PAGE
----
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Jeremy R. Hawkins and Shawn W. Hawkins

Cryotherapy is commonly used by athletic trainers, although evidence is inconsistent to support its usage. Data are also lacking as to how athletic trainers treat common injuries with cryotherapy. The purpose of this study was to ascertain how collegiate athletic trainers approach the use of cryotherapy and whether that usage reflects what little we know about the modalities. Survey results indicated great variability in respondents’ approaches to the treatment of an acute and subacute ankle sprain. Additional data are needed to create clear treatment guidelines with respect to cryotherapy. Certain aspects of the application of cryotherapy should be reviewed and use adjusted accordingly.

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Katie J. Lyman, Michael McCrone, Thomas A. Hanson, Christopher D. Mellinger, and Kara Gange

Cryotherapy is a common therapy used by allied health care professionals to treat orthopedic injuries 1 and to manage acute musculoskeletal injuries. 2 Purported benefits of cryotherapy include minimizing inflammation, edema, hypoxic injury, and soft-tissue damage, as well as reducing muscle

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Lisa S. Jutte and Dylan J. Paracka

Cryotherapy is one of the most common treatments used to treat patients with orthopedic injury and provide postsurgical care. 1 In clinical practice, cryotherapy is commonly applied for a set application time at set intervals immediately after acute injury or surgery. An example of this systematic

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Cordial M. Gillette and Mark A. Merrick

least literature regarding its effectiveness is elevation. Cryotherapy, the therapeutic use of cold modalities such as ice, is frequently used in the acute management of musculoskeletal injuries. The primary rationale for cryotherapy in these instances is to reduce pain, slow edema formation, and limit

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Courtney R. Anderson, Kara N. Gange, Bryan Christensen, and Rachelle Vettern

considered over other cryotherapy modalities. Cryotherapy, or cold therapy, is the application of a device or substance with a temperature less than body temperature, causing heat to pass from the body to the cryotherapy device. 1 Cold therapy produces a decline in tissue temperatures as the body responds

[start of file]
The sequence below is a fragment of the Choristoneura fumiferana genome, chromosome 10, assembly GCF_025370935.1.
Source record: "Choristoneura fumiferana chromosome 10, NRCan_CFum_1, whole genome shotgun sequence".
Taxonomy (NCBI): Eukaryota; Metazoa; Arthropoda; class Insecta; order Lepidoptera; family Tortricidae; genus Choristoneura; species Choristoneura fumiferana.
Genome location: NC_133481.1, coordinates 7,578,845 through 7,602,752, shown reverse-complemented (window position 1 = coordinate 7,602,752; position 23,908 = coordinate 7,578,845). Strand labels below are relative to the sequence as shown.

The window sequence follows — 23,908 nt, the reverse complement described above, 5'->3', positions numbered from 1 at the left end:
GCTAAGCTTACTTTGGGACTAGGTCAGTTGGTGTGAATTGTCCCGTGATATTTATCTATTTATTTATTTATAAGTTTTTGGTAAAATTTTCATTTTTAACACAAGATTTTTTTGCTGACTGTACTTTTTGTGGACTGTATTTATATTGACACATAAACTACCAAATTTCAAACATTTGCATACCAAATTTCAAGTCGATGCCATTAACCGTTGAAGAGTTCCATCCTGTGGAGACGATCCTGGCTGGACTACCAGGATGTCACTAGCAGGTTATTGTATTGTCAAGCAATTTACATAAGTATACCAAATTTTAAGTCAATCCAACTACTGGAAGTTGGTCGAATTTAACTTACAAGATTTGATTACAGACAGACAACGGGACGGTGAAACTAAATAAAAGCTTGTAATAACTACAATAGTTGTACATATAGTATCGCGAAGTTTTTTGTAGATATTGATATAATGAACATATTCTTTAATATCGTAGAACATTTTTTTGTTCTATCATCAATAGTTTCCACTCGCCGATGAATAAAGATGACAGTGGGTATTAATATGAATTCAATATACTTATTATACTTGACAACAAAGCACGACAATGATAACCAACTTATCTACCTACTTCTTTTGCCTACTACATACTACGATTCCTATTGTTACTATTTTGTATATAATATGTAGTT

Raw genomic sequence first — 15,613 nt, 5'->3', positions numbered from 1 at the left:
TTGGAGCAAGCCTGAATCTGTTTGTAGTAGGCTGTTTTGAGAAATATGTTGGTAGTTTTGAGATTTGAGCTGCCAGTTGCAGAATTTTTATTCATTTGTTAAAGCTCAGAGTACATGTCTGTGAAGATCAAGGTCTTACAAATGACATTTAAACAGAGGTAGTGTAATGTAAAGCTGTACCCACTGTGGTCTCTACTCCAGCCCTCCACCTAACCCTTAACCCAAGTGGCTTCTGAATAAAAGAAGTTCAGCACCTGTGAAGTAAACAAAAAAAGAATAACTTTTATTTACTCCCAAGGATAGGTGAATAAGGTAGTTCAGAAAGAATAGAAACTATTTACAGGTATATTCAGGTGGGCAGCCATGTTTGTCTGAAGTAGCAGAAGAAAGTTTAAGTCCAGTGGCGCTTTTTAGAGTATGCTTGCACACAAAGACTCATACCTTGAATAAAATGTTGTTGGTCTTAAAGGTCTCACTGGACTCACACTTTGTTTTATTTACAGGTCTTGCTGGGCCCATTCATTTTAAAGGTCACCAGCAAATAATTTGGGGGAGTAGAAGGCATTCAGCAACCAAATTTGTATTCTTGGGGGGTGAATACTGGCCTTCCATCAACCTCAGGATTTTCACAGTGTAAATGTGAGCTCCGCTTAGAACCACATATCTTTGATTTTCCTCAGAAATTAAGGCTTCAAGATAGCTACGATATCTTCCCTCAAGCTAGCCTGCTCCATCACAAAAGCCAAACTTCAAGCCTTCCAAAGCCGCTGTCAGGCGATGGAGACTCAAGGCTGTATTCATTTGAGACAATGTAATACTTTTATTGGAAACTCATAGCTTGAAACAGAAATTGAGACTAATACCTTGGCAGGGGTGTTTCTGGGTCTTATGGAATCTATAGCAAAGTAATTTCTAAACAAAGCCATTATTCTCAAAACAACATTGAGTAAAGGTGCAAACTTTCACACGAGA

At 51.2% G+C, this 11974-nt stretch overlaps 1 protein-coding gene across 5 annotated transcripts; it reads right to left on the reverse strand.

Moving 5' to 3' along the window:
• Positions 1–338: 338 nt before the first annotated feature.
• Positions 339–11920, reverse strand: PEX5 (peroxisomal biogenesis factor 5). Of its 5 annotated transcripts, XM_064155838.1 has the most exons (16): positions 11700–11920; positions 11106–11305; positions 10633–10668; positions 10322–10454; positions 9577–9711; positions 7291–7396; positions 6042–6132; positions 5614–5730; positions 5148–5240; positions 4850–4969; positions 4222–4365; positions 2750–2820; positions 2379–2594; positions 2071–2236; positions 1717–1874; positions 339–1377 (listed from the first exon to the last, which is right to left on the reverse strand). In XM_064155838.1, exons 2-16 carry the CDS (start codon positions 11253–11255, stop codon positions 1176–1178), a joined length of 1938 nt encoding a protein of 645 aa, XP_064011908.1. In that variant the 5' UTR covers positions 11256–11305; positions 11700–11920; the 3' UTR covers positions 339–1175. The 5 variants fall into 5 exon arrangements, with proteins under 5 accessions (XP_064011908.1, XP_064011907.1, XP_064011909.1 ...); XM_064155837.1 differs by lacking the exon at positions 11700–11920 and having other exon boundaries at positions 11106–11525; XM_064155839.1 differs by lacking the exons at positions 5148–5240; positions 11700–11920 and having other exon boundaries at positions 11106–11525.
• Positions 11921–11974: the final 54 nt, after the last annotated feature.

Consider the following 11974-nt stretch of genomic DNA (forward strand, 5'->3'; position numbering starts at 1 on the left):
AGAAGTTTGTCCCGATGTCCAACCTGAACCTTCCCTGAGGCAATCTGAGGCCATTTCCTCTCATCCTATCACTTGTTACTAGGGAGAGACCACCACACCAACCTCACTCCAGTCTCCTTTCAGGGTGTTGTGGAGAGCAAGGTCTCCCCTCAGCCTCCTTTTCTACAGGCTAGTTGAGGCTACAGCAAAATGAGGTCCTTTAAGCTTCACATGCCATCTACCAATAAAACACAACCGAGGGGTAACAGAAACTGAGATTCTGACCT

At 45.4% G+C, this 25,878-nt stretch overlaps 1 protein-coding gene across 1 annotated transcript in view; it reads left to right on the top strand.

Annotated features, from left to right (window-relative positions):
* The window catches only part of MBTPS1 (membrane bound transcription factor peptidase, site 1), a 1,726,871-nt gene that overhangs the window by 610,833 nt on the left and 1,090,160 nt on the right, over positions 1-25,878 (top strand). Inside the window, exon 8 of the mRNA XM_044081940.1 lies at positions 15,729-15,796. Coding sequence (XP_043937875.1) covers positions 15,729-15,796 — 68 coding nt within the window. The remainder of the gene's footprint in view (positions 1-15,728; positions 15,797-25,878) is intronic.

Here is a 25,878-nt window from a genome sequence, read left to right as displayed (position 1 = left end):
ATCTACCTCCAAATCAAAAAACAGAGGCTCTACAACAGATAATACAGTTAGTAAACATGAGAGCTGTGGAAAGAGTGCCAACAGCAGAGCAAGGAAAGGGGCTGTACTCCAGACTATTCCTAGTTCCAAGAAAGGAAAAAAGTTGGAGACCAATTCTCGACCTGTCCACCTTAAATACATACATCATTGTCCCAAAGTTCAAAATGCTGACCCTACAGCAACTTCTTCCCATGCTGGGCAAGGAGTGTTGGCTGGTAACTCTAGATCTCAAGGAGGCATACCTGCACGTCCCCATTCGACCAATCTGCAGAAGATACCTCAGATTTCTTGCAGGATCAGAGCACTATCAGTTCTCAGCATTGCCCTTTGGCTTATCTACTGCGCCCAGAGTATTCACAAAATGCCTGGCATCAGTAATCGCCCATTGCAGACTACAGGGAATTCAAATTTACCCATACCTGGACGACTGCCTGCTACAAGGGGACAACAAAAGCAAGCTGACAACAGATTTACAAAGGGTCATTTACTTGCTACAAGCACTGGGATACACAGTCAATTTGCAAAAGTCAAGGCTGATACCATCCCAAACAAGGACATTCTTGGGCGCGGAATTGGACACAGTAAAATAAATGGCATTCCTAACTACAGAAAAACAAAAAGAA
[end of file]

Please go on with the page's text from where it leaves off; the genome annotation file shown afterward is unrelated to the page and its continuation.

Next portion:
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Stephan R. Fisher, Justin H. Rigby, Joni A. Mettler, and Kevin W. McCurdy

regulatory factors, and increases the formation of new red blood cells locally. 2 These effects make PBMT a valuable treatment option for muscle recovery; however, PBMT has not become a mainstream tool for muscle recovery in clinical practice. For decades, cryotherapy has been a popular modality for

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Jill Alexander and David Rhodes

physiologic effects include reduced cellular metabolism, 5 receptor firing rate, 6 nerve conduction velocity, 7 and inhibition of muscle spindles 8 , 9 are well reported. 2 , 3 Reduction of tissue temperatures through local cryotherapy applications occurs through contact of cryotherapeutic modalities via

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Karl Fullam, Brian Caulfield, Garrett F. Coughlan, Wayne McNulty, David Campbell, and Eamonn Delahunt

One of the purported benefits of cryotherapy is the ability of this therapeutic modality to induce analgesia. 1 , 2 Cryotherapy is, therefore, regularly used as an immediate treatment for pain relief following acute injuries, potentially allowing athletes who incur minor sprains or contusions to

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Emily M. Partridge, Julie Cooke, Andrew J. McKune, and David B. Pyne

recovery. By using a passive priming strategy, in conjunction with a routine dynamic warm-up, athletes could benefit from a combination of both active and passive warm-ups in the lead-up to training or competition. Partial-body cryotherapy (PBC), involving brief passive exposure to temperatures of −110°C

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Emily M. Partridge, Julie Cooke, Andrew J. McKune, and David B. Pyne

evolving rapidly, new techniques are being explored to enhance precompetition preparations. Partial-body cryotherapy (PBC) was initially developed for clinical treatment of chronic pain disorders and rheumatoid arthritis, but in recent years has been adopted by athletes to promote recovery postexercise and